HIV stands for human immunodeficiency virus. It weakens a person’s immune system by destroying important cells that fight disease and infection. There is currently no effective cure for HIV. But with proper medical care, HIV can be controlled. Some groups of people in the United States are more likely to get HIV than others because of many factors, including their sex partners and risk behaviors. This section will give you basic information about HIV, such as how it’s transmitted, how you can prevent it, and how to get tested for HIV.
- An estimated 1.2 million people have HIV in the U.S. About 1 in 7 of them don’t know they have the virus.
- The only way to know you have HIV is to get tested.
- Ask your healthcare provider for an HIV test, or go to gettested.cdc.gov to find a testing site near you.
- Today, more tools than ever are available to prevent HIV. You can use strategies such as abstinence (not having sex), never sharing needles, and using condoms the right way every time you have sex. You may also be able to take advantage of HIV prevention medicines such as pre-exposure prophylaxis (PrEP) and post-exposure prophylaxis (PEP).
- If you have HIV, treatment is available to keep you healthy and protect your sex partners. If you take HIV medicine and get and keep an undetectable viral load, you have effectively no risk of transmitting HIV to an HIV-negative partner through sex.
- If you have HIV, the sooner you start treatment, the more you will benefit.
You can ask your health care provider for an HIV test. Many medical clinics, substance abuse programs, community health centers, and hospitals offer them too. You can also find a testing site near you by visiting gettested.cdc.gov, or calling 1-800-CDC-INFO (232-4636). You can also buy an HIV self-test at a pharmacy or online or check to see if the health department or another organization near you is providing a rapid self-test for a reduced cost or for free.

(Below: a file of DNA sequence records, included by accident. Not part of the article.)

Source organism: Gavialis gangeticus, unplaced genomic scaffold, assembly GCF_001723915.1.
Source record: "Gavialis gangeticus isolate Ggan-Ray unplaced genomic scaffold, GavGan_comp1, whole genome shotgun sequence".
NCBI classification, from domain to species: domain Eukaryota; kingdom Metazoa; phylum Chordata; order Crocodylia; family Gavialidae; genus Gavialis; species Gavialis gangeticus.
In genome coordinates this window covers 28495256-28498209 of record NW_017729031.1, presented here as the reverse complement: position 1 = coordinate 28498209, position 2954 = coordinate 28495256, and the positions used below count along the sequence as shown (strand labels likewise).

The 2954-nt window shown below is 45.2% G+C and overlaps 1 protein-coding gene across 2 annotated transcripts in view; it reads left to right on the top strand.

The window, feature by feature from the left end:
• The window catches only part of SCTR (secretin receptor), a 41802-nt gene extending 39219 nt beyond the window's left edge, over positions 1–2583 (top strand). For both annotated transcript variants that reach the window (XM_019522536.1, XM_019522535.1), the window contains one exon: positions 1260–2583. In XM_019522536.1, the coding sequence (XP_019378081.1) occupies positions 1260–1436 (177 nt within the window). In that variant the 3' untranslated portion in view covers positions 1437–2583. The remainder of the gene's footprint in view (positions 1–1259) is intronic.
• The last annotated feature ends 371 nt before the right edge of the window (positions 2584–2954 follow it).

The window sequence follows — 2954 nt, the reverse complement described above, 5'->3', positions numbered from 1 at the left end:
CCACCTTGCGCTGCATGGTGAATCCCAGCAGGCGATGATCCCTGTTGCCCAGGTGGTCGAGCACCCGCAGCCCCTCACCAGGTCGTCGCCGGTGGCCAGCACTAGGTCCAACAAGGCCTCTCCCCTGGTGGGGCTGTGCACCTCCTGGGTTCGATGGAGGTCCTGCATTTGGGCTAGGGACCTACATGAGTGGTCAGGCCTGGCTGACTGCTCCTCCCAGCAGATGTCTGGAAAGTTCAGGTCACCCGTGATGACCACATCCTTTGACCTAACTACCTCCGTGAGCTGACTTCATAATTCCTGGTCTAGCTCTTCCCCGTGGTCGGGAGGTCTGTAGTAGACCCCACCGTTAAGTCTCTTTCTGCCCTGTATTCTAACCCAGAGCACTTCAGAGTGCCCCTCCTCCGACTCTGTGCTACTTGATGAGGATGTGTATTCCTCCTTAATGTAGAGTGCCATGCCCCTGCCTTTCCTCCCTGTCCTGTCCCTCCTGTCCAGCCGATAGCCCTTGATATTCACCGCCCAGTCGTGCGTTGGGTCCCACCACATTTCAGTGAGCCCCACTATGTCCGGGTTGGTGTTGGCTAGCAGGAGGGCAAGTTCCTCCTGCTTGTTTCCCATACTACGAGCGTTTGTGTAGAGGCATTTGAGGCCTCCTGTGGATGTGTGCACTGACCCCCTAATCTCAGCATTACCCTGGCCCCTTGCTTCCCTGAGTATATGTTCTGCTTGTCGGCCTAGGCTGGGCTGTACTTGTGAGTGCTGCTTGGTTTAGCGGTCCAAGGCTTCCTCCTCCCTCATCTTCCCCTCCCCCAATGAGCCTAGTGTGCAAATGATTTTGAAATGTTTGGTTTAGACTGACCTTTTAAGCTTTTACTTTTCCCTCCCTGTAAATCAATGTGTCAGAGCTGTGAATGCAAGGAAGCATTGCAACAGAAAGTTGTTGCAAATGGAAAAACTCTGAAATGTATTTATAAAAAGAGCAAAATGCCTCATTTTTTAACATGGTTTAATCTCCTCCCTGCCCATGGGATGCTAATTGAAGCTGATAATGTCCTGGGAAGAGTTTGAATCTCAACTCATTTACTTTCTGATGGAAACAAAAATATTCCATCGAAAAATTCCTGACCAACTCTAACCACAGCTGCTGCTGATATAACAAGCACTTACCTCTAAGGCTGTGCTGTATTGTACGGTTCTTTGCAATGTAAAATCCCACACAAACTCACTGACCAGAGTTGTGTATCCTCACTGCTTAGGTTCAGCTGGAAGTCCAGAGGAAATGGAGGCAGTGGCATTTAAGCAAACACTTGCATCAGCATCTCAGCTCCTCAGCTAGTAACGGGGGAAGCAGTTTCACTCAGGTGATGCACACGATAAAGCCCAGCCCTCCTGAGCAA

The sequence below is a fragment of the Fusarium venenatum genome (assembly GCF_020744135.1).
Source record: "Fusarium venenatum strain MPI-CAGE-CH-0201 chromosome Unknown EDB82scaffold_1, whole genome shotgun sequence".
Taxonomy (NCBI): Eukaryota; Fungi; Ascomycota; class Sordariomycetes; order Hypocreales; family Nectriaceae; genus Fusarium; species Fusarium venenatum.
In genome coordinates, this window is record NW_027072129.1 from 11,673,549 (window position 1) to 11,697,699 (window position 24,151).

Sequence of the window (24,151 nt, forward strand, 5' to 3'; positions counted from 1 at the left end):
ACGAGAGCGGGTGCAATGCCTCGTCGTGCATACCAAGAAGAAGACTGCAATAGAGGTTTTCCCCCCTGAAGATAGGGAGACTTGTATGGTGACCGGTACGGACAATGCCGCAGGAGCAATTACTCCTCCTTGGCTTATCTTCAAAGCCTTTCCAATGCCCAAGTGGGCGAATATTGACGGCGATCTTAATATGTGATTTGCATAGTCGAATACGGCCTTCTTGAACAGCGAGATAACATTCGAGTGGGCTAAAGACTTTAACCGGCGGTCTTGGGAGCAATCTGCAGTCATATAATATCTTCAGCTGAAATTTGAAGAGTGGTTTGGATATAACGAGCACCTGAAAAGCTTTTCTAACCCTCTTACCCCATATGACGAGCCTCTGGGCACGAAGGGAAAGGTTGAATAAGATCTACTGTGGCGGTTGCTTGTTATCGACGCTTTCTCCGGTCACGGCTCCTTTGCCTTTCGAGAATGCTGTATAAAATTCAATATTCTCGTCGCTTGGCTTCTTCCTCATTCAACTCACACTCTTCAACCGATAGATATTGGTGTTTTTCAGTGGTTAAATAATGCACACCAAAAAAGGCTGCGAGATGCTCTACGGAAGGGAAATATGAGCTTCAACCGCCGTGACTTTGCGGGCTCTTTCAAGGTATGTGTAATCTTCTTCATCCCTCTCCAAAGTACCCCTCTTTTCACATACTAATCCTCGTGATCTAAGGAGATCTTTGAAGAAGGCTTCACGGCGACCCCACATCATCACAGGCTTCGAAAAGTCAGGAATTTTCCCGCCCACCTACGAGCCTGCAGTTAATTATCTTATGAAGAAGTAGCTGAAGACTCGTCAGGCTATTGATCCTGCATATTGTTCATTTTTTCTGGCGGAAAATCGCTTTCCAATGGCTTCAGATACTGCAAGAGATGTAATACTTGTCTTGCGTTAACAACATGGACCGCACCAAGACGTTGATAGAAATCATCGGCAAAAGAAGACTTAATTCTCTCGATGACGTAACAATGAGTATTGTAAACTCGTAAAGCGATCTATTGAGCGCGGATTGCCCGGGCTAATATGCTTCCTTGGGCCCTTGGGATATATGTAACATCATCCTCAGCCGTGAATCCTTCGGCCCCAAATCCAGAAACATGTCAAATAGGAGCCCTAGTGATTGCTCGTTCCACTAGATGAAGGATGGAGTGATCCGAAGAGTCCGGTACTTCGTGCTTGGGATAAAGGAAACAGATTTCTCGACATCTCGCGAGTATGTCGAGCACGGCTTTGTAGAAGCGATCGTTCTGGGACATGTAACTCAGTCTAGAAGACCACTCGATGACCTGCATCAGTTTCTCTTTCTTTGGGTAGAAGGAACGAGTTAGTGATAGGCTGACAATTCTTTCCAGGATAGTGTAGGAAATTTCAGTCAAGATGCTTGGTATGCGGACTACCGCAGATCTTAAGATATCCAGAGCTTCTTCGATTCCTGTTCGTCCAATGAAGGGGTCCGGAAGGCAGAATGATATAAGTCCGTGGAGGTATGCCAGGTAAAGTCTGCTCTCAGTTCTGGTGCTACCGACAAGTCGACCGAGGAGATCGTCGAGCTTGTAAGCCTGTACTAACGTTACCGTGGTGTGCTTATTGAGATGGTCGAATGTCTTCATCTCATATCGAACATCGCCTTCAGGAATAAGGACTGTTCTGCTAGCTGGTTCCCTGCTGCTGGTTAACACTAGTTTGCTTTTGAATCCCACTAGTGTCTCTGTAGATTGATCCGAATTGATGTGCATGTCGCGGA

Today, more tools than ever are available to prevent HIV. The Let’s Stop HIV Together campaign encourages those at risk for HIV to talk about testing, condoms, pre-exposure prophylaxis (PrEP), and HIV treatment so that they can take action to protect themselves and their partners.
Thanks to better treatments, people with HIV are now living longer—and with a better quality of life—than ever before. If you are living with HIV, it’s important to make choices that keep you healthy and protect others. Visit Let’s Stop HIV Together to learn more.
- Get tested at least once or more often if you are at risk.
- Choose activities with little to no risk like oral sex. Learn more about your own risk and how to reduce it.
- Use condoms the right way every time you have anal or vaginal sex
- Don’t inject drugs, or if you do, don’t share needles, syringes, or other drug injection equipment.
- If you are at risk for HIV, ask your health care provider if pre-exposure prophylaxis (PrEP) is right for you.
- If you think you’ve been exposed to HIV within the last 3 days, ask a health care provider about post-exposure prophylaxis (PEP) right away. PEP can prevent HIV, but it must be started within 72 hours.
- Get tested and treated for other STDs.